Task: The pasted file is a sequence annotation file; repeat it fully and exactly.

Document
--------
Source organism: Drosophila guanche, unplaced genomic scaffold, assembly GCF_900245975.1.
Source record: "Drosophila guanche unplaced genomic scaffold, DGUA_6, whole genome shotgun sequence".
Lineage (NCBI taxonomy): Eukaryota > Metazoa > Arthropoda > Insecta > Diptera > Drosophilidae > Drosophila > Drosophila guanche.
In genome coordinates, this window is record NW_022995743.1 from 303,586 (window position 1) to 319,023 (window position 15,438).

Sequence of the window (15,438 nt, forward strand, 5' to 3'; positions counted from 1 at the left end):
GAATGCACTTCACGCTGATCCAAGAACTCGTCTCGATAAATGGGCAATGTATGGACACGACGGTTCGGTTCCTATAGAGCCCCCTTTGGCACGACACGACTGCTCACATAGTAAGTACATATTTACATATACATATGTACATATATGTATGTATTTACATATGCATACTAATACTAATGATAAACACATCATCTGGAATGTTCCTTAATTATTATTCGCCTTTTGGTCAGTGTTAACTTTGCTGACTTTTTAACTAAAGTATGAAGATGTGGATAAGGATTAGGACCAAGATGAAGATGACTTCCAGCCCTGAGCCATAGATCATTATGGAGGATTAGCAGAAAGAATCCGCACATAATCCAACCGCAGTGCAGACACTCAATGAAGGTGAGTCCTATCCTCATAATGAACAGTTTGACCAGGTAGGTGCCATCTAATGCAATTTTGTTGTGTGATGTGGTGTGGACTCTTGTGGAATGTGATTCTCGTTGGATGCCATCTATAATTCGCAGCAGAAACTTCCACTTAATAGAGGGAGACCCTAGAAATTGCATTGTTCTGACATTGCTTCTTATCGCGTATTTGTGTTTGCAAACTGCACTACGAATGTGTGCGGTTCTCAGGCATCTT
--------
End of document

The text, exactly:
Source organism: Drosophila guanche, unplaced genomic scaffold, assembly GCF_900245975.1.
Source record: "Drosophila guanche unplaced genomic scaffold, DGUA_6, whole genome shotgun sequence".
Lineage (NCBI taxonomy): Eukaryota > Metazoa > Arthropoda > Insecta > Diptera > Drosophilidae > Drosophila > Drosophila guanche.
In genome coordinates, this window is record NW_022995743.1 from 303,586 (window position 1) to 319,023 (window position 15,438).

Sequence of the window (15,438 nt, forward strand, 5' to 3'; positions counted from 1 at the left end):
GAATGCACTTCACGCTGATCCAAGAACTCGTCTCGATAAATGGGCAATGTATGGACACGACGGTTCGGTTCCTATAGAGCCCCCTTTGGCACGACACGACTGCTCACATAGTAAGTACATATTTACATATACATATGTACATATATGTATGTATTTACATATGCATACTAATACTAATGATAAACACATCATCTGGAATGTTCCTTAATTATTATTCGCCTTTTGGTCAGTGTTAACTTTGCTGACTTTTTAACTAAAGTATGAAGATGTGGATAAGGATTAGGACCAAGATGAAGATGACTTCCAGCCCTGAGCCATAGATCATTATGGAGGATTAGCAGAAAGAATCCGCACATAATCCAACCGCAGTGCAGACACTCAATGAAGGTGAGTCCTATCCTCATAATGAACAGTTTGACCAGGTAGGTGCCATCTAATGCAATTTTGTTGTGTGATGTGGTGTGGACTCTTGTGGAATGTGATTCTCGTTGGATGCCATCTATAATTCGCAGCAGAAACTTCCACTTAATAGAGGGAGACCCTAGAAATTGCATTGTTCTGACATTGCTTCTTATCGCGTATTTGTGTTTGCAAACTGCACTACGAATGTGTGCGGTTCTCAGGCATCTT